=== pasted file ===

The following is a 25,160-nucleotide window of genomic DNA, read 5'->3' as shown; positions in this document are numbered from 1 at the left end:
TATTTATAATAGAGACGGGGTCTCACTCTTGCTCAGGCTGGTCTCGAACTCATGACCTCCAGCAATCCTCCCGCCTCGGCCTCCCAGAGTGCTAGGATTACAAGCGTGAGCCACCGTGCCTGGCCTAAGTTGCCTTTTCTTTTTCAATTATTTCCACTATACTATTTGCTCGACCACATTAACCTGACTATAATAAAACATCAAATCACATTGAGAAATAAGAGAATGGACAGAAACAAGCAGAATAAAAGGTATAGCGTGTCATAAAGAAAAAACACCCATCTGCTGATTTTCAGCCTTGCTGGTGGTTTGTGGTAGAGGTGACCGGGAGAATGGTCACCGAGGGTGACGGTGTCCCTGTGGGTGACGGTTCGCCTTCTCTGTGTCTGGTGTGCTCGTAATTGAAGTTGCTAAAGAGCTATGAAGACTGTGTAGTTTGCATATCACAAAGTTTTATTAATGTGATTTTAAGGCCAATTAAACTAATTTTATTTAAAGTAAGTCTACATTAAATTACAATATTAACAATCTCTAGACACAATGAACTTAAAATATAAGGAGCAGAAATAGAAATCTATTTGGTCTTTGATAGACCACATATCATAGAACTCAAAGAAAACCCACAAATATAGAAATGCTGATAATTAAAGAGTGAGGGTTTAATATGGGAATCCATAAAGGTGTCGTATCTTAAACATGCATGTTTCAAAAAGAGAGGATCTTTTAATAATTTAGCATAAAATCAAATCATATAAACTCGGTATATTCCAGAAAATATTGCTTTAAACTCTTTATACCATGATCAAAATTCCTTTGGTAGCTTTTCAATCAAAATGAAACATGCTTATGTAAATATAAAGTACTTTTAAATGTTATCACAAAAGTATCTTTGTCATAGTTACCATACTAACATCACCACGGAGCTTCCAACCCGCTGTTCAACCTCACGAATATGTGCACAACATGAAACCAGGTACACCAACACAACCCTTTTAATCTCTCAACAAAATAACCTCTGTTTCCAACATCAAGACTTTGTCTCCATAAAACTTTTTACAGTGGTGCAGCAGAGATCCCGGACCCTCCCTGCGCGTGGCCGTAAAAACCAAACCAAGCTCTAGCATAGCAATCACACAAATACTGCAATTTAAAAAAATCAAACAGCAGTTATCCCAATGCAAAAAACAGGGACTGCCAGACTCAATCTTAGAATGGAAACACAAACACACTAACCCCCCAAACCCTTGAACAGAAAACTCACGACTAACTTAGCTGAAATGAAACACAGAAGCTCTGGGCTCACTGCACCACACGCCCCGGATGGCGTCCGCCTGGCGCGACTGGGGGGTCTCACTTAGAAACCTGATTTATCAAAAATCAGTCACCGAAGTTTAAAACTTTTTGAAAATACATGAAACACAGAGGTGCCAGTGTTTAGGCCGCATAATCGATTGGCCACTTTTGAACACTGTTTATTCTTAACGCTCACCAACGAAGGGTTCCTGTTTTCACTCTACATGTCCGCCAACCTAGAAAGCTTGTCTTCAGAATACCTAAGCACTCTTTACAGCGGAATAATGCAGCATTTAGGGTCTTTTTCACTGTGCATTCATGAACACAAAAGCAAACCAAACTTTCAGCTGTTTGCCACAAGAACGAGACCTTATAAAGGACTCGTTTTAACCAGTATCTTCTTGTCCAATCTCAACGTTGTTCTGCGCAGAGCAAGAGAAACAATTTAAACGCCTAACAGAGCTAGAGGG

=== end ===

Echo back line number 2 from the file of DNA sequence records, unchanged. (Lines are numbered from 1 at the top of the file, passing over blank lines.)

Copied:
TATTTATAATAGAGACGGGGTCTCACTCTTGCTCAGGCTGGTCTCGAACTCATGACCTCCAGCAATCCTCCCGCCTCGGCCTCCCAGAGTGCTAGGATTACAAGCGTGAGCCACCGTGCCTGGCCTAAGTTGCCTTTTCTTTTTCAATTATTTCCACTATACTATTTGCTCGACCACATTAACCTGACTATAATAAAACATCAAATCACATTGAGAAATAAGAGAATGGACAGAAACAAGCAGAATAAAAGGTATAGCGTGTCATAAAGAAAAAACACCCATCTGCTGATTTTCAGCCTTGCTGGTGGTTTGTGGTAGAGGTGACCGGGAGAATGGTCACCGAGGGTGACGGTGTCCCTGTGGGTGACGGTTCGCCTTCTCTGTGTCTGGTGTGCTCGTAATTGAAGTTGCTAAAGAGCTATGAAGACTGTGTAGTTTGCATATCACAAAGTTTTATTAATGTGATTTTAAGGCCAATTAAACTAATTTTATTTAAAGTAAGTCTACATTAAATTACAATATTAACAATCTCTAGACACAATGAACTTAAAATATAAGGAGCAGAAATAGAAATCTATTTGGTCTTTGATAGACCACATATCATAGAACTCAAAGAAAACCCACAAATATAGAAATGCTGATAATTAAAGAGTGAGGGTTTAATATGGGAATCCATAAAGGTGTCGTATCTTAAACATGCATGTTTCAAAAAGAGAGGATCTTTTAATAATTTAGCATAAAATCAAATCATATAAACTCGGTATATTCCAGAAAATATTGCTTTAAACTCTTTATACCATGATCAAAATTCCTTTGGTAGCTTTTCAATCAAAATGAAACATGCTTATGTAAATATAAAGTACTTTTAAATGTTATCACAAAAGTATCTTTGTCATAGTTACCATACTAACATCACCACGGAGCTTCCAACCCGCTGTTCAACCTCACGAATATGTGCACAACATGAAACCAGGTACACCAACACAACCCTTTTAATCTCTCAACAAAATAACCTCTGTTTCCAACATCAAGACTTTGTCTCCATAAAACTTTTTACAGTGGTGCAGCAGAGATCCCGGACCCTCCCTGCGCGTGGCCGTAAAAACCAAACCAAGCTCTAGCATAGCAATCACACAAATACTGCAATTTAAAAAAATCAAACAGCAGTTATCCCAATGCAAAAAACAGGGACTGCCAGACTCAATCTTAGAATGGAAACACAAACACACTAACCCCCCAAACCCTTGAACAGAAAACTCACGACTAACTTAGCTGAAATGAAACACAGAAGCTCTGGGCTCACTGCACCACACGCCCCGGATGGCGTCCGCCTGGCGCGACTGGGGGGTCTCACTTAGAAACCTGATTTATCAAAAATCAGTCACCGAAGTTTAAAACTTTTTGAAAATACATGAAACACAGAGGTGCCAGTGTTTAGGCCGCATAATCGATTGGCCACTTTTGAACACTGTTTATTCTTAACGCTCACCAACGAAGGGTTCCTGTTTTCACTCTACATGTCCGCCAACCTAGAAAGCTTGTCTTCAGAATACCTAAGCACTCTTTACAGCGGAATAATGCAGCATTTAGGGTCTTTTTCACTGTGCATTCATGAACACAAAAGCAAACCAAACTTTCAGCTGTTTGCCACAAGAACGAGACCTTATAAAGGACTCGTTTTAACCAGTATCTTCTTGTCCAATCTCAACGTTGTTCTGCGCAGAGCAAGAGAAACAATTTAAACGCCTAACAGAGCTAGAGGG